- About Us
- Local Savings
- Green Editions
- Legal Notices
- Weekly Ads
Up against the Wal-Mart
By PAT JENKINS
The Wal-Mart supercenter scheduled to open next year in Federal Way isn't welcome by all.
Similar to some receptions of the giant retailer in other communities nationwide, the new store is the subject of a public meeting scheduled for tomorrow on claims about negative impacts from Wal-Mart's influence.
Supercenters like the one planned for the southeast part of town can drive out other retailers, strain local services such as roads and utilities, and have large workforces with low-wage, no-benefit jobs that force some employees to seek public assistance, according to Joe Earleywine, a labor union official and organizer of resistance to Wal-Mart.
He said Wal-Mart "must be held accountable to the community," which is the purpose for tomorrow's meeting at 7 p.m. at the Round Table Pizza restaurant in Federal Way at 1414 S. 324th St.
Sarah Bright, who's helping Earleywine organize the meeeting, said she hopes citizens will band together to convince Wal-Mart not to build the new store, even though it's been approved by city officials.
The store is expected to open by the fall or winter of 2006 as part of Federal Way Marketplace, a retail center planned by developer Jeffrey Oliphant for the northeast corner of Southeast 348th Street and 16th Avenue South. Ground has been broken already for the project.
The Wal-Mart will employ about 400 people, most of them full-time and earning "competitive" wages, according to company officials. The average wage for hourly workers in Washington is $10.14.
Federal Way already has one Wal-Mart, which opened six years ago about two miles from where the new store will be built. The primary difference between them is that the new supercenter will have a full-line grocery department.
Earleywine, a representative of United Food and Commercial Workers (UFCW) Local 1001, stressed that tomorrow's meeting isn't a union event or part of an effort to unionize future employees of the new store.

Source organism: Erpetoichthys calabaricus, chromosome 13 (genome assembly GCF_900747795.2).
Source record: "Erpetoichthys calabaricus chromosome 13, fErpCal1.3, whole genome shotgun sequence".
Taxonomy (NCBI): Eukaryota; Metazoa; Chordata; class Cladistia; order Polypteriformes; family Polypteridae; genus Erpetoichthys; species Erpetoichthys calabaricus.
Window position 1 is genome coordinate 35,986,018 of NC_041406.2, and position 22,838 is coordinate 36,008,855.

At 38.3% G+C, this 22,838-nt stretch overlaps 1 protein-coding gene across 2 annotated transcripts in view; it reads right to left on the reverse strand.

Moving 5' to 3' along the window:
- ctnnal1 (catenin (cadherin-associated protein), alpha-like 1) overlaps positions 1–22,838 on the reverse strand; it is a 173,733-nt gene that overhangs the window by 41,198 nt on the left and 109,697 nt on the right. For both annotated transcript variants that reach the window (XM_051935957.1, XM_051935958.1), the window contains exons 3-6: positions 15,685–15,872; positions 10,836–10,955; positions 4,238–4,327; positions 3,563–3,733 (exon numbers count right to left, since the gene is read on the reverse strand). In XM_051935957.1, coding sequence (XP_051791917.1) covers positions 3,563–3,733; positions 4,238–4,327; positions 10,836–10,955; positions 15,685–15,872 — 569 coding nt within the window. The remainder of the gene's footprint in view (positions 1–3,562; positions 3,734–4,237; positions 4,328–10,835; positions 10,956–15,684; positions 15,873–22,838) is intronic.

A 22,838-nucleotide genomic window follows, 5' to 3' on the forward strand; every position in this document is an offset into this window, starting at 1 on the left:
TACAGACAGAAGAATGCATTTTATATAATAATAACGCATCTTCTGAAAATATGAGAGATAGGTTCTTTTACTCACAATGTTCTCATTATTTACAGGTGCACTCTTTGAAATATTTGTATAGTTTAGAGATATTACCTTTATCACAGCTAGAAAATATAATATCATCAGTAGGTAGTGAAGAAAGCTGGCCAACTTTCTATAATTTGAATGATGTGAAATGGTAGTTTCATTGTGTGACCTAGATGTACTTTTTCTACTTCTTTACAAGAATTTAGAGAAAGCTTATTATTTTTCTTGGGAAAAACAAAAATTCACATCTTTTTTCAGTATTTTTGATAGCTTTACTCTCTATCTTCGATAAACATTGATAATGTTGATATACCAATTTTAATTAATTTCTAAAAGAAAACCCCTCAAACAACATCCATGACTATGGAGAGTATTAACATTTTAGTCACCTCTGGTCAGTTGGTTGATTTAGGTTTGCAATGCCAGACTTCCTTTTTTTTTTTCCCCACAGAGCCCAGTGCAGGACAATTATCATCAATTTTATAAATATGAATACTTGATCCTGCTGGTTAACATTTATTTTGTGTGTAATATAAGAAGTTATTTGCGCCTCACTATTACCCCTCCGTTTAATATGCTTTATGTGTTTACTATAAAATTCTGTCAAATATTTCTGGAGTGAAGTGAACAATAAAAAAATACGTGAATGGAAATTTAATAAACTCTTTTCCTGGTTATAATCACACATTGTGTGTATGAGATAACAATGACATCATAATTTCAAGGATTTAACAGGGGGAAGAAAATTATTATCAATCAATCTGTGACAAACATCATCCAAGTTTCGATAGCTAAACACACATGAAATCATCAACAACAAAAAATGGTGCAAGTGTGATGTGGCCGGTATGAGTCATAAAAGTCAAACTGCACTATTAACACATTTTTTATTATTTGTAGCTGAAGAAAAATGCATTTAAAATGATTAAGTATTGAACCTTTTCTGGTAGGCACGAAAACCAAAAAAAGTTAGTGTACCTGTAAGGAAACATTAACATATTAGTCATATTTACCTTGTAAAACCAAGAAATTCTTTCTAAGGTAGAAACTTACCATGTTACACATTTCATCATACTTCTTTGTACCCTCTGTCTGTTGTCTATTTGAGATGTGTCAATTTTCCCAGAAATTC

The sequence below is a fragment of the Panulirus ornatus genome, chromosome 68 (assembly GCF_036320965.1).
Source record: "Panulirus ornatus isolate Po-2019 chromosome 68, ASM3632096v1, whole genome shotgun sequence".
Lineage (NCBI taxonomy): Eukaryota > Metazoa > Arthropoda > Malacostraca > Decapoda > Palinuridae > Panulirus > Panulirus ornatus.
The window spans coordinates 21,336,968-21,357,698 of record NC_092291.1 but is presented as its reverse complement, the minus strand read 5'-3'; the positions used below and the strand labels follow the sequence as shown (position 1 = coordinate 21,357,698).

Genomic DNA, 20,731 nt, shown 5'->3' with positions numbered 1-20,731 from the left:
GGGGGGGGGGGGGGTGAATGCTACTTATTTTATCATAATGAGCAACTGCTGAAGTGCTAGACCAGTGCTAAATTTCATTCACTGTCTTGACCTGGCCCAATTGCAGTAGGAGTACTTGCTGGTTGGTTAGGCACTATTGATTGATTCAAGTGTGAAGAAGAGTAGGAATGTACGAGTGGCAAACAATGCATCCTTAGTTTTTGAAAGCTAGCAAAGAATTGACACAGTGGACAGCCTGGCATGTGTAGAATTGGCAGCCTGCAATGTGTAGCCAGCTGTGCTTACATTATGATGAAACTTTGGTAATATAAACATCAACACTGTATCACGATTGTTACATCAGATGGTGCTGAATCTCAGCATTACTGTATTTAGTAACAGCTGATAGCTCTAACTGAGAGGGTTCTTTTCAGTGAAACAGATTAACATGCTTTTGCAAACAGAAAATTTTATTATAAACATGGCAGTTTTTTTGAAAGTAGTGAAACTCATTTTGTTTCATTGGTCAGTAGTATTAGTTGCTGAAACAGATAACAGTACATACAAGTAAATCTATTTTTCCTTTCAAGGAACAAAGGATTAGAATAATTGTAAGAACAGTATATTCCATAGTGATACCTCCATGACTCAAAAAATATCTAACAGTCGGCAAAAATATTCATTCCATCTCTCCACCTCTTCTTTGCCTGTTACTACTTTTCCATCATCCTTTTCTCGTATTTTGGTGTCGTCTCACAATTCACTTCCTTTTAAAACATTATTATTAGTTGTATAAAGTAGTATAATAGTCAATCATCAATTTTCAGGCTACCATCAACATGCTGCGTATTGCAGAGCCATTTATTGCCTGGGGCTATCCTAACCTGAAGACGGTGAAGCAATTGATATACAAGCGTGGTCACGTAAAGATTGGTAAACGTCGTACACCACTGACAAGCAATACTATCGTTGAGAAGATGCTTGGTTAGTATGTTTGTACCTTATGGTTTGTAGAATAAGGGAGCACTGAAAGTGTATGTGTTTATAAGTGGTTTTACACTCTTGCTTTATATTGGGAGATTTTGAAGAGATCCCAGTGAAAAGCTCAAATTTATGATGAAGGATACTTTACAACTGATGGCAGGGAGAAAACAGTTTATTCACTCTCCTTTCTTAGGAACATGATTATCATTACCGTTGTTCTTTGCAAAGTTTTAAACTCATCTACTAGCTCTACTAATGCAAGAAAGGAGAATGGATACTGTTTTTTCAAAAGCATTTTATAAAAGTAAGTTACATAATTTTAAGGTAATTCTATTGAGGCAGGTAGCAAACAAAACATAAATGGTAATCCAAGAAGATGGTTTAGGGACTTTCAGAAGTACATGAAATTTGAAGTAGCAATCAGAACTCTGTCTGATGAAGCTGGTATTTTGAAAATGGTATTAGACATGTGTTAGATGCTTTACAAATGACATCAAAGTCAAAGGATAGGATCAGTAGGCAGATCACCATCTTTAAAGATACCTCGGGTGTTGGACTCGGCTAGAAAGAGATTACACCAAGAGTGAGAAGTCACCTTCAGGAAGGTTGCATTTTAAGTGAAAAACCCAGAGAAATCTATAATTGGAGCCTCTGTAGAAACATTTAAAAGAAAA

"I doubt we'll organize" the workers, he said. "We just want to emphasize the economic impacts of what Wal-Mart does."
Bright, a checkout clerk for Safeway and a member of UFCW, said as retail stores close because of competition from Wal-Mart, their workers sometimes turn to Wal-Mart for jobs that don't provide employee benefits, resulting in more public subsidizing. It's a circle of local economic trouble that Federal Way can't afford, she claimed.
"It's not like the economy here is all that great to begin with," Bright said.
Earleywine said the closure of a QFC grocery store in Federal Way last month "could be an example of a company with benefits and higher salaries for its workers" that have trouble competing with Wal-Mart.
QFC officials have said the closure May 28 of five of their stores, including the Federal Way outlet, was the result of low sales.
Another local of UFCW represented the QFC workers.
Plans for the Federal Way Marketplace and the accompanying Wal-Mart have been approved by city officials. But Earleywine's criticism is the same as objections to Wal-Mart projects in other cities. Last week, developer Brent McKinley withdrew plans for building a Wal-Mart in Stanwood that was opposed by more than 3,000 people who signed petitions, according to news reports. The Stanwood Planning Commission voted against it, claiming the store would harm other businesses and cause traffic snarls.
A regional spokesman for Wal-Mart couldn't be reached for comment Monday.
Wal-Mart is the world's biggest retailer, with annual sales figures totaling more than $200 billion, 1 million-plus employees and more than 3,200 stores.
Editor Pat Jenkins: 925-5565, firstname.lastname@example.org